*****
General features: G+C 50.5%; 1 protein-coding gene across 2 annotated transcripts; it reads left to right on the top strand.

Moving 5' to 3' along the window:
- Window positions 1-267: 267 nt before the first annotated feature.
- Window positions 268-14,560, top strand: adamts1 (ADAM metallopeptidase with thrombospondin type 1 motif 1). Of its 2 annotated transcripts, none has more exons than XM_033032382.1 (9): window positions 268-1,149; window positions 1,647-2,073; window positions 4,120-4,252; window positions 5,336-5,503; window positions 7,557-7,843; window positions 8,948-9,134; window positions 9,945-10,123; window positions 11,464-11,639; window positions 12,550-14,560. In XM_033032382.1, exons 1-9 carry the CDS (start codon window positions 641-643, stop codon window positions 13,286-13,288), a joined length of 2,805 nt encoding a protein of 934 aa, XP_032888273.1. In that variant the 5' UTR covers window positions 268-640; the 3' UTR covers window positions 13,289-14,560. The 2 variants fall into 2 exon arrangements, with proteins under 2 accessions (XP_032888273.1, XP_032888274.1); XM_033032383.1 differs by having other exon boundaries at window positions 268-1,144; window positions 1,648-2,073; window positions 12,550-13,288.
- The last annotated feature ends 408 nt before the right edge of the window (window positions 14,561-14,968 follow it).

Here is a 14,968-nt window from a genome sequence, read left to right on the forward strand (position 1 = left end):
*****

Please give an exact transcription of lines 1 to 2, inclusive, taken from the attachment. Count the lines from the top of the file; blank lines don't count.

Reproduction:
General features: G+C 50.5%; 1 protein-coding gene across 2 annotated transcripts; it reads left to right on the top strand.

Moving 5' to 3' along the window: